Date of Degree


Document Type


Degree Name





Diana Reiss

Subject Categories

Behavior and Ethology | Cognitive Psychology | Social and Behavioral Sciences


bottlenose dolphins, cognition, development, mirror self-recognition, self-awareness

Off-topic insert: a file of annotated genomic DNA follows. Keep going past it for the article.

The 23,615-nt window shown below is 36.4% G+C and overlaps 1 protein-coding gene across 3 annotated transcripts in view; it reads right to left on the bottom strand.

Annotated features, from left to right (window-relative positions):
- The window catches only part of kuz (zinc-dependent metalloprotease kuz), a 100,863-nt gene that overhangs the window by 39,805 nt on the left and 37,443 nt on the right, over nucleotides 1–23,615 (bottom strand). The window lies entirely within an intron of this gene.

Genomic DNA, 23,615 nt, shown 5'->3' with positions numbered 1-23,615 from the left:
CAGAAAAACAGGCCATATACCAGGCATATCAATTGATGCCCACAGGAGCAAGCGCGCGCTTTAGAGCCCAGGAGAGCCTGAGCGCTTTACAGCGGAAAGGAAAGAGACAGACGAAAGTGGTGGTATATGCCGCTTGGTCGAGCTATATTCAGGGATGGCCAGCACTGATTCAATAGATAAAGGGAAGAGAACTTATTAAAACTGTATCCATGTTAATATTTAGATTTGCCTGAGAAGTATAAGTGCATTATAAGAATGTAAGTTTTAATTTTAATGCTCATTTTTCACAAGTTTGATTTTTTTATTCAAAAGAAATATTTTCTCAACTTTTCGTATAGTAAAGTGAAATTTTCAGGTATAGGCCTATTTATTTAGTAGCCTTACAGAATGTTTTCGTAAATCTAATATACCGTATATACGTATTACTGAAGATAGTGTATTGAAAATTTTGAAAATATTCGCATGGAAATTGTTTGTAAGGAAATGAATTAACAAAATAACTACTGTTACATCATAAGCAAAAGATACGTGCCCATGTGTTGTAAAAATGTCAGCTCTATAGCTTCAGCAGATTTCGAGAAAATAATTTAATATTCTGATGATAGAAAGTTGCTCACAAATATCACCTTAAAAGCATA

Bottlenose dolphins are neuroanatomically different and evolutionarily divergent from primates yet they exhibit mirror self-recognition (MSR), a rare cognitive ability in non-human animals. This research investigated the developmental and age-related aspects of MSR in this species. During a longitudinal study, a social group of bottlenose dolphins at the National Aquarium, Baltimore, MD were exposed to a mirror and their behavioral responses were recorded to: 1) further confirm the presence of MSR in this species, 2) determine the age of emergence of MSR and 3) draw comparisons with data documenting the emergence of this ability in humans and great ape species. Based on previous research it was predicted that the dolphins in this study would demonstrate the ability for MSR. It was also predicted that due to the precocious motor and social development of bottlenose dolphin calves, MSR would emerge in dolphins at an age comparable to humans and chimpanzees. Results confirmed the presence of this ability in dolphins as all three of the dolphins tested passed the mark test. Results also supported the prediction that MSR emerges in dolphins at an age comparable to humans and chimpanzees and notably self-directed behavior was observed at an even earlier age in dolphins. Bayley, the youngest dolphin was observed demonstrating self-directed behavior in front of the mirror on her fourth day of mirror exposure, at ~5 ½ months of age. For all of the dolphins, almost no social behavior was observed on the first day of mirror exposure, which is not surprising because these dolphins were not naïve to reflective surfaces. Findings from this study also contradict previous research with chimpanzees that has shown older individuals lose interest in mirrors. Nani, the oldest dolphin (~37 years), had less access to the mirror and yet spent more time at the mirror than Bayley. This research provides important insights into how highly encephalized species, like humans, apes, and dolphins compare developmentally with respect to the age of emergence and developmental stages of MSR. Documentation of such socio-cognitive development is critical to our understanding of the evolution of intelligence in the animal world. Other contributions of this research include: 1) a more in depth analysis of the emergence of mirror-directed behavior and a reevaluation of the categorization of these behaviors, taking into account context and 2) a discussion of the importance of focusing and relying on compelling self-directed behavior exhibited at the mirror as an indicator of MSR and less reliance on only considering positive mark test results as sufficient evidence for this ability.